Oh wow! I clicked into this thread because I've been gathering supplies for a mad lab scene with an eye toward doing one in the future. mystic manor that display is gorgeous!
If you have time, would you mind walking us through what props are there, and what their origin is? E.g., unmodified "real medical" items, real world items that have been painted/customized, scratch built props, etc.? Everything looks so amazing.
Thanks for the kind words. The scene is interactive with the TOT's. I've got an air blast above the control unit, e-crackers, X-ray machine, and two scenes that are controlled by a Boo Box. It was a lot of fun to build. This year I will change up the switches and add a few suprises (to keep things interesting).
I personally don't have any pictures but what I'm doing this year is I'm putting Life Sentence from Spirit on the floor and getting a black table cover and putting various lab jars with body parts and bugs. By the way mystic manor that is a awesome display!
Erin, we did a B sci-fi movie theme for our party one year. Here is our mad scientist scene with alien autopsy (chip &dip set with guacamole and salsa in the abdominal cavity). The B-film style "supercomputer" is made of silver faced Celotex insulation with rope lights (animated chaser sequence) and gauges. This was made to cover our dining room hutch and was only about a 2 hour project.
What's authentic: IV tubing, fluids, medical accessories, tools, meters, police light, welding tools, goggles, microscope, lab glassware, fusebox, black cabinet, knife switches, fishing waders, jigsaw, pipes, gauges, and other weird tools -- these items either came from my dad's barn or were used in my line of work (RN/ Medical Sales). Many of these tools are 75-100 years old and were used by both of my grandfather's. My father-in-law is a chemist. My dad's an electrician who wired much of this (I wanted this to be very safe). Most of the scene is low DC voltage. TOT's were separated from the scene by way of a large table. They could work the controls, yet were out of harms reach. My nephew dressed up as the evil scientist. He had a remote control hand that ran across the table.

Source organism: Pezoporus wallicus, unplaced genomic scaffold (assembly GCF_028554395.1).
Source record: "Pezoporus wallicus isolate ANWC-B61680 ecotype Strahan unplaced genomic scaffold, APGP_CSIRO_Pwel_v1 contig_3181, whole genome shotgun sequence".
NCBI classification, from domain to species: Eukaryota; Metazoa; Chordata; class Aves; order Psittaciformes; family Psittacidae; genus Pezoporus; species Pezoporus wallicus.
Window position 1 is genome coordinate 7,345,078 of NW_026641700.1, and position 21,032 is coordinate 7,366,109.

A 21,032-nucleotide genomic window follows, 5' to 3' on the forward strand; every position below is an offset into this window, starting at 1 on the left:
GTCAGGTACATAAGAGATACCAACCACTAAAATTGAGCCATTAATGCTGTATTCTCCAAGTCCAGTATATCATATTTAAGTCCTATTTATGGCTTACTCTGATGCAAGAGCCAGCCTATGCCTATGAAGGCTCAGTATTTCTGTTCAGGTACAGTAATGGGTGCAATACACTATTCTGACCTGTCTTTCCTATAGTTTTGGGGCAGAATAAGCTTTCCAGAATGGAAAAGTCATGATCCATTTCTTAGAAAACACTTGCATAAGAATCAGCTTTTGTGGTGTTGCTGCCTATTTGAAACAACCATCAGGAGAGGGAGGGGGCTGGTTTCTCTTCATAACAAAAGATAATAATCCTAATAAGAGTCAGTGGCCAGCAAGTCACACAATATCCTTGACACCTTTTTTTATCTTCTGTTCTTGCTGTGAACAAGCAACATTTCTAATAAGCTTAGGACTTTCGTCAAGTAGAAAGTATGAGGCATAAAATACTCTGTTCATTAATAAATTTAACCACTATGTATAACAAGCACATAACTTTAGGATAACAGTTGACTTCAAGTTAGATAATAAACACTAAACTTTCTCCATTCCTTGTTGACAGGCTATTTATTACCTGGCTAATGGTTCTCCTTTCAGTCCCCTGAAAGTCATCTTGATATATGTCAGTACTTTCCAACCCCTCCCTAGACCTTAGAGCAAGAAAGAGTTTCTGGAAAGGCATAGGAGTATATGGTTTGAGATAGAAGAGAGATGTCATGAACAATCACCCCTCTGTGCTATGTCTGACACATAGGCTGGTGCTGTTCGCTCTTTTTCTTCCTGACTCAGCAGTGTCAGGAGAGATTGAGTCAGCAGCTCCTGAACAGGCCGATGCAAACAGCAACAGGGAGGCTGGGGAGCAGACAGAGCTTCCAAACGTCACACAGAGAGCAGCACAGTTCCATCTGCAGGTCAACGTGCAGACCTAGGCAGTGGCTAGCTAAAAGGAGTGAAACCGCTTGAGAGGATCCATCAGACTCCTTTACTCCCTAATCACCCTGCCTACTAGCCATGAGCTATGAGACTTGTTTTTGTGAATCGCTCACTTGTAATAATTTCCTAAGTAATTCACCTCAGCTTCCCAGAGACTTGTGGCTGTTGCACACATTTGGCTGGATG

What was purchased: 2 metal sheets, e-crackers, Boo Box, air solenoid, 5 g air compressor, 2 utility lights, warning sign, aluminum bars/linkage to activate legs, fake arm, various LED's, power supplies. The Boo Box was modified to accommodate 4 different outlets. This way, a prop can just be plugged in and not wired. Based on the max AMPS, 2 props could be plugged into one outlet. Technically, 8 things can be activated at once. This makes it easy to mix things up each year with new scares. I recommend following manufacturer guidelines, however, all electrical was hanlded by my electrician father.
What was constructed:
bubble tower (an old water lamp that bubbles). This was placed on top of a box with gauges and LED's.
Frankenstein Monster (stuffed fishing waders. The legs were attached to linkage that was connected to a jigsaw).
Lab Cabinet: 2x4's and mesh wire. Very realistic.
Room: Plywood and black curtains.
Lights: Cheap shop lights, distressed, with dull orange glow bulbs. These flickered when the main switch was activated.
X-Ray machine: a box with nightlights inside. An "X-Ray" was produced by using a negative effect that was printed and laminated.
Air blast (air solenoid connected to an overhead lab light that shoots down on the victim as they work the controls).
Master Control panel (wooden box with working switches and LEDS. Covered with thin sheet metal. Each switch activates a prop or two scenes).
This is the quick and dirty. Someday, I'll try to post a tutorial.
That was awesome! Thanks for sharing. I appreciate the fact that it appears to be a family production. I'm sure the kids appreciated it and it was a lot fun for you. The monster was pretty scary. Was that a Jacob's ladder in the back?
Those medical instruments are the real deal. Where did you score them? The gurney and steel syringe are my favorites (athough the bone snapper is pretty nasty too). Can't wait to see your progress. Would also make a great autopsy room.
The large "bone" cutter is actually a manual cast cutter I picked up at a flea market along with the antique syringe. The large pliers are actually toenail clippers. The small ones are cutical clippers. The pick is actually from my tool box, it's a automotive repair tool made by Moody. The forceps and scissors I bought at a flea market also. I paid I think $9 for the cast cutter, $5 for the syringe, the pick was free and the forceps and scissors were $1-2 a piece. I paid $20 for the stretcher, also at the flea market.
I also scored an IV stand at a flea market for $3!!!!
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